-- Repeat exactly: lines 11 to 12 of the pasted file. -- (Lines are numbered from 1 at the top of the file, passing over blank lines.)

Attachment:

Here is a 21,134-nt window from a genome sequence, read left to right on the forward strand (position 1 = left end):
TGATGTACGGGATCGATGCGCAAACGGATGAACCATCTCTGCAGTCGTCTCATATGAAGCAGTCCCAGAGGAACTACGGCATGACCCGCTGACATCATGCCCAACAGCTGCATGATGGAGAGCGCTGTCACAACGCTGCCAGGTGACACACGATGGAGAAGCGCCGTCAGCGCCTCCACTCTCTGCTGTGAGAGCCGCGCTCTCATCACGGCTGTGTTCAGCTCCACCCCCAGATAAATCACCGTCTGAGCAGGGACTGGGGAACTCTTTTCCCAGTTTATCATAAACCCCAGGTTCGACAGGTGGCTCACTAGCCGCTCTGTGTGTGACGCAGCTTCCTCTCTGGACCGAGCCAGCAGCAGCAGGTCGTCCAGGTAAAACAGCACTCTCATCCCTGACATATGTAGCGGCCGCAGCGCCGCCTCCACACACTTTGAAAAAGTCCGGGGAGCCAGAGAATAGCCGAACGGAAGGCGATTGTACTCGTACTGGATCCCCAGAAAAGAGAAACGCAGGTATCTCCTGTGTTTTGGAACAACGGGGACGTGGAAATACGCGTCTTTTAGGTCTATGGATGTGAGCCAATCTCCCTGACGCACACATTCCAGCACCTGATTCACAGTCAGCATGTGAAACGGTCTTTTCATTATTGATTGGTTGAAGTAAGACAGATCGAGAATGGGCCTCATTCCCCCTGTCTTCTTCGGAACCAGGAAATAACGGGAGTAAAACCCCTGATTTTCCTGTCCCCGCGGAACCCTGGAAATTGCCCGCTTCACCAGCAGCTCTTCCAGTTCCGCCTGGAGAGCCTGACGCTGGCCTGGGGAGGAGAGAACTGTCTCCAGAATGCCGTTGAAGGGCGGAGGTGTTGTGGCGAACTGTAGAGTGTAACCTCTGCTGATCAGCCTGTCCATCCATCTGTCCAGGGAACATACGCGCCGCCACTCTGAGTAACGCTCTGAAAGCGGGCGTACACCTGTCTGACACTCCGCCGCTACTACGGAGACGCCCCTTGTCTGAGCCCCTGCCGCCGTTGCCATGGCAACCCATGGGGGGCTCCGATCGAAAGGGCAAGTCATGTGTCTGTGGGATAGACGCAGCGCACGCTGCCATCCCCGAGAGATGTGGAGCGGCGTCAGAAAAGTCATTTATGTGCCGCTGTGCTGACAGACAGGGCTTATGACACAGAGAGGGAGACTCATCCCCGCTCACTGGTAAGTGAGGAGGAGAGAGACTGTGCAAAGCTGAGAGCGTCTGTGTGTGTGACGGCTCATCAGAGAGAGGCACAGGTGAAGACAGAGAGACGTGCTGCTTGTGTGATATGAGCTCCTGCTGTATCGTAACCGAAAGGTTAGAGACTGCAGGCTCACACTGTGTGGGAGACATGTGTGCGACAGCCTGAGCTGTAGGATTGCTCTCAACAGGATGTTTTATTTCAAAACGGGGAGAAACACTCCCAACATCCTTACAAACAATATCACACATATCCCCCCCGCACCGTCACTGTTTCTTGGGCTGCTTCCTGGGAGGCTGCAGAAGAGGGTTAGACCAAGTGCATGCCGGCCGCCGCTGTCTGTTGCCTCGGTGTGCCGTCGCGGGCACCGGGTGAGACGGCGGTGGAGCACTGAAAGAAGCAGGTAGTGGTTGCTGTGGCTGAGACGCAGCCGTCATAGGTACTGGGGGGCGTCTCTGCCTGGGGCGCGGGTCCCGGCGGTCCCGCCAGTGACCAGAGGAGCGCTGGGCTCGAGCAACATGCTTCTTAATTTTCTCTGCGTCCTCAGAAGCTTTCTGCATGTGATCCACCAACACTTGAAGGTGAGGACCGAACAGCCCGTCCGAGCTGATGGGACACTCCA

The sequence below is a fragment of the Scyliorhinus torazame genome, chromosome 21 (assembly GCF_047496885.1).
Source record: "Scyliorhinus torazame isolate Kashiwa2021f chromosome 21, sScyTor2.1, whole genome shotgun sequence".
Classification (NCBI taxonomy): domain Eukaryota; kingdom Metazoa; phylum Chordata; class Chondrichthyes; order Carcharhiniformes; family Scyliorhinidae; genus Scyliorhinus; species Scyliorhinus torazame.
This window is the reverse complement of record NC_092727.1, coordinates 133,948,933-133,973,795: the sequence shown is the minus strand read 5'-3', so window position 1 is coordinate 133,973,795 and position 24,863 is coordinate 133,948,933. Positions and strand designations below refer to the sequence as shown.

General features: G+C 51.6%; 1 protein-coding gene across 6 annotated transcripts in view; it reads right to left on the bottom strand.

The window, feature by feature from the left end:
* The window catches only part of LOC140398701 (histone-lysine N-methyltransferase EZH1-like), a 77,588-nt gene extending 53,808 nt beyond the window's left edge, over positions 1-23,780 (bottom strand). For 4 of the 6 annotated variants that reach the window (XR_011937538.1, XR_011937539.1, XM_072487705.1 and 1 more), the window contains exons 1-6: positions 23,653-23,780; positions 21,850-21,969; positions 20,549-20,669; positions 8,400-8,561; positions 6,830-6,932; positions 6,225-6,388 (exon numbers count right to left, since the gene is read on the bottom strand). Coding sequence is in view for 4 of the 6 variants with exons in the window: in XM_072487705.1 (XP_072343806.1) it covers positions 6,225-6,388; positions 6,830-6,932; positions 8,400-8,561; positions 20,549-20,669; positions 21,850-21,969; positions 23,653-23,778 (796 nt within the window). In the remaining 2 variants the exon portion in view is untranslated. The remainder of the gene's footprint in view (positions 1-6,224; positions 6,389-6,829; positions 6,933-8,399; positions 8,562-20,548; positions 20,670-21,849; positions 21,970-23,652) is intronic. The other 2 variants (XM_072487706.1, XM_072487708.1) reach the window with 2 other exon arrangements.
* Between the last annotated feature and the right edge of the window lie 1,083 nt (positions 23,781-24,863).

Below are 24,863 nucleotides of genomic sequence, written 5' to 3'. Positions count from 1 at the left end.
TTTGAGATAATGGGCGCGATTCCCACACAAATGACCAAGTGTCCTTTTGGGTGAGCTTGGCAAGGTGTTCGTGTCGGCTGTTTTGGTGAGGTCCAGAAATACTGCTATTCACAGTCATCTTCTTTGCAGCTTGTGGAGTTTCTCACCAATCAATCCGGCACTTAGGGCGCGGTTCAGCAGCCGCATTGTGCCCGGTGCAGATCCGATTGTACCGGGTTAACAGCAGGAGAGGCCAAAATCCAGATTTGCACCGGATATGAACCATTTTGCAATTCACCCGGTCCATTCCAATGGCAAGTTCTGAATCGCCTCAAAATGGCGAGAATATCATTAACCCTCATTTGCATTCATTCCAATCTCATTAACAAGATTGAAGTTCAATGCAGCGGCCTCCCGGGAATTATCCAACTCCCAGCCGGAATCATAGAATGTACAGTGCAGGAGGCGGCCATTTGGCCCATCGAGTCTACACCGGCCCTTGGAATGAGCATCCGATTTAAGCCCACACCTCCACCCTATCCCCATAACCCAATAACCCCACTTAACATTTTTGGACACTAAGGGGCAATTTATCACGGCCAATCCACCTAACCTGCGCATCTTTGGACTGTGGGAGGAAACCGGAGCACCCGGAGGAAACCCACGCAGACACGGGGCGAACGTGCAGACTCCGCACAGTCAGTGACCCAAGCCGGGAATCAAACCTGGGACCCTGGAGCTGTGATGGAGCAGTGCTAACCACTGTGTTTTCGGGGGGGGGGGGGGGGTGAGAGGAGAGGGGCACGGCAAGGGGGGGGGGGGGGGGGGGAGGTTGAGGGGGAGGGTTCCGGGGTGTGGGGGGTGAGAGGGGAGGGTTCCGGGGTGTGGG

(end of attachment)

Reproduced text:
Below are 24,863 nucleotides of genomic sequence, written 5' to 3'. Positions count from 1 at the left end.
TTTGAGATAATGGGCGCGATTCCCACACAAATGACCAAGTGTCCTTTTGGGTGAGCTTGGCAAGGTGTTCGTGTCGGCTGTTTTGGTGAGGTCCAGAAATACTGCTATTCACAGTCATCTTCTTTGCAGCTTGTGGAGTTTCTCACCAATCAATCCGGCACTTAGGGCGCGGTTCAGCAGCCGCATTGTGCCCGGTGCAGATCCGATTGTACCGGGTTAACAGCAGGAGAGGCCAAAATCCAGATTTGCACCGGATATGAACCATTTTGCAATTCACCCGGTCCATTCCAATGGCAAGTTCTGAATCGCCTCAAAATGGCGAGAATATCATTAACCCTCATTTGCATTCATTCCAATCTCATTAACAAGATTGAAGTTCAATGCAGCGGCCTCCCGGGAATTATCCAACTCCCAGCCGGAATCATAGAATGTACAGTGCAGGAGGCGGCCATTTGGCCCATCGAGTCTACACCGGCCCTTGGAATGAGCATCCGATTTAAGCCCACACCTCCACCCTATCCCCATAACCCAATAACCCCACTTAACATTTTTGGACACTAAGGGGCAATTTATCACGGCCAATCCACCTAACCTGCGCATCTTTGGACTGTGGGAGGAAACCGGAGCACCCGGAGGAAACCCACGCAGACACGGGGCGAACGTGCAGACTCCGCACAGTCAGTGACCCAAGCCGGGAATCAAACCTGGGACCCTGGAGCTGTGATGGAGCAGTGCTAACCACTGTGTTTTCGGGGGGGGGGGGGGGGTGAGAGGAGAGGGGCACGGCAAGGGGGGGGGGGGGGGGGGGAGGTTGAGGGGGAGGGTTCCGGGGTGTGGGGGGTGAGAGGGGAGGGTTCCGGGGTGTGGG